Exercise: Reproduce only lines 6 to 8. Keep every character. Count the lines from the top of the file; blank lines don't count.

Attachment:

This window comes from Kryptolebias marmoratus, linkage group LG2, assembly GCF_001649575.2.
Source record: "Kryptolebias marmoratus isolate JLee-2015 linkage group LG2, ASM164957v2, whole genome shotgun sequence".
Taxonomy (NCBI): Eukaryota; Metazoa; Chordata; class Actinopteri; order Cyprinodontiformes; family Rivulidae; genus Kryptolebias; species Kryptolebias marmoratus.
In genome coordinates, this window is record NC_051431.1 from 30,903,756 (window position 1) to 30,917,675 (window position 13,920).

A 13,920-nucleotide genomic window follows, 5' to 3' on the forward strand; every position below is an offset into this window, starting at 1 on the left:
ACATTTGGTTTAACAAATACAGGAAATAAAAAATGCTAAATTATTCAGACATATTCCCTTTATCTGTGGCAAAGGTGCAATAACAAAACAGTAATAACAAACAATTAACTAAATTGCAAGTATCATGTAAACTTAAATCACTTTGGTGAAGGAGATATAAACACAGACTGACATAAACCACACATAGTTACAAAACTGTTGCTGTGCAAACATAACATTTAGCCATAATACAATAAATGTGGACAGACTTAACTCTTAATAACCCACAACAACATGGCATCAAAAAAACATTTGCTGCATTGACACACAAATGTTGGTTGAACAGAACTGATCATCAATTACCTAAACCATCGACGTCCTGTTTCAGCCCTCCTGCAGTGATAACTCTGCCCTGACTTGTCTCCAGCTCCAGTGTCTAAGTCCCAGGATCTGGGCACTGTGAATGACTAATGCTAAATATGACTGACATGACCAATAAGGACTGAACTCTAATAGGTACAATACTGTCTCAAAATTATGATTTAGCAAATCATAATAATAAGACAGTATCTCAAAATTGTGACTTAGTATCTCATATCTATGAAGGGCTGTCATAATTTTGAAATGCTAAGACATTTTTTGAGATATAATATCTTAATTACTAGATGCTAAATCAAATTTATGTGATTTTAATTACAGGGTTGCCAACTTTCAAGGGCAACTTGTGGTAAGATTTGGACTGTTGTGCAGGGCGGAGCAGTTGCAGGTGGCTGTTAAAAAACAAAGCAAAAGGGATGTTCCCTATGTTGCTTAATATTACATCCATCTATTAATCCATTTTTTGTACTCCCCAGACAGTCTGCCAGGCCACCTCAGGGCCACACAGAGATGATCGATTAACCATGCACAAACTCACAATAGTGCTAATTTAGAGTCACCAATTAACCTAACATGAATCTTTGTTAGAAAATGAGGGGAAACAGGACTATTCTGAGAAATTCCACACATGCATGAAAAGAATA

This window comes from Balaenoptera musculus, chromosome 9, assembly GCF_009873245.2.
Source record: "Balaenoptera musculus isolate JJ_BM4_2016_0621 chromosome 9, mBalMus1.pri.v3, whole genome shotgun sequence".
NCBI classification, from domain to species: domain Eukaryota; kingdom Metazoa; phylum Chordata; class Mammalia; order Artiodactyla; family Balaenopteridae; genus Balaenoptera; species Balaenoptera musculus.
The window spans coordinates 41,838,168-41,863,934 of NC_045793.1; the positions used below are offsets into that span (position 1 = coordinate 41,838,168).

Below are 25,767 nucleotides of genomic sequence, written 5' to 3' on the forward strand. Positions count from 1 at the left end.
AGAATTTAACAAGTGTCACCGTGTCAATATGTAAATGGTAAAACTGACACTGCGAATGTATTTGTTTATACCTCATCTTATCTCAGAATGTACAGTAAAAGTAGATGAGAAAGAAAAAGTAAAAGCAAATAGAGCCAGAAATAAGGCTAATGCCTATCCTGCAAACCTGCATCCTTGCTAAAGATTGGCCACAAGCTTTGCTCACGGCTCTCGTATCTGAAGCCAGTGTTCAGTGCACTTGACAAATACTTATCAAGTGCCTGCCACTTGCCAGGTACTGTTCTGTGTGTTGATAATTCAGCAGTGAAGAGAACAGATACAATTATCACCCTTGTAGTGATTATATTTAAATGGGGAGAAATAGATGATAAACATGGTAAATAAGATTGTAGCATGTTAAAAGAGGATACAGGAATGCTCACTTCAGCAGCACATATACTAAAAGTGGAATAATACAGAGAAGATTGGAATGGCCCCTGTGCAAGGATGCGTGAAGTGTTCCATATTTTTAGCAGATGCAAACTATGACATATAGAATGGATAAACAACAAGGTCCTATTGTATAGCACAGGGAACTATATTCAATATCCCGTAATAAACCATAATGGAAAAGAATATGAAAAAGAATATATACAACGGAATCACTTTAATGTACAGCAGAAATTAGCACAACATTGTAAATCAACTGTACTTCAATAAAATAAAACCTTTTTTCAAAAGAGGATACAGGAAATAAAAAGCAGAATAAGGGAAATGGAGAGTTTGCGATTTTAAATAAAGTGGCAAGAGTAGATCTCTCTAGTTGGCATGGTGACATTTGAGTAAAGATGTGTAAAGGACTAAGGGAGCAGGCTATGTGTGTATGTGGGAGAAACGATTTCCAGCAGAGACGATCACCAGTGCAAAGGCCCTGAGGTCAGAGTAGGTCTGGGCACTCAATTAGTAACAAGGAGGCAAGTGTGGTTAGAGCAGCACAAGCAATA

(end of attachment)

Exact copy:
ACATTTGGTTTAACAAATACAGGAAATAAAAAATGCTAAATTATTCAGACATATTCCCTTTATCTGTGGCAAAGGTGCAATAACAAAACAGTAATAACAAACAATTAACTAAATTGCAAGTATCATGTAAACTTAAATCACTTTGGTGAAGGAGATATAAACACAGACTGACATAAACCACACATAGTTACAAAACTGTTGCTGTGCAAACATAACATTTAGCCATAATACAATAAATGTGGACAGACTTAACTCTTAATAACCCACAACAACATGGCATCAAAAAAACATTTGCTGCATTGACACACAAATGTTGGTTGAACAGAACTGATCATCAATTACCTAAACCATCGACGTCCTGTTTCAGCCCTCCTGCAGTGATAACTCTGCCCTGACTTGTCTCCAGCTCCAGTGTCTAAGTCCCAGGATCTGGGCACTGTGAATGACTAATGCTAAATATGACTGACATGACCAATAAGGACTGAACTCTAATAGGTACAATACTGTCTCAAAATTATGATTTAGCAAATCATAATAATAAGACAGTATCTCAAAATTGTGACTTAGTATCTCATATCTATGAAGGGCTGTCATAATTTTGAAATGCTAAGACATTTTTTGAGATATAATATCTTAATTACTAGATGCTAAATCAAATTTATGTGATTTTAATTACAGGGTTGCCAACTTTCAAGGGCAACTTGTGGTAAGATTTGGACTGTTGTGCAGGGCGGAGCAGTTGCAGGTGGCTGTTAAAAAACAAAGCAAAAGGGATGTTCCCTATGTTGCTTAATATTACATCCATCTATTAATCCATTTTTTGTACTCCCCAGACAGTCTGCCAGGCCACCTCAGGGCCACACAGAGATGATCGATTAACCATGCACAAACTCACAATAGTGCTAATTTAGAGTCACCAATTAACCTAACATGAATCTTTGTTAGAAAATGAGGGGAAACAGGACTATTCTGAGAAATTCCACACATGCATGAAAAGAATA

This window comes from Balaenoptera musculus, chromosome 9, assembly GCF_009873245.2.
Source record: "Balaenoptera musculus isolate JJ_BM4_2016_0621 chromosome 9, mBalMus1.pri.v3, whole genome shotgun sequence".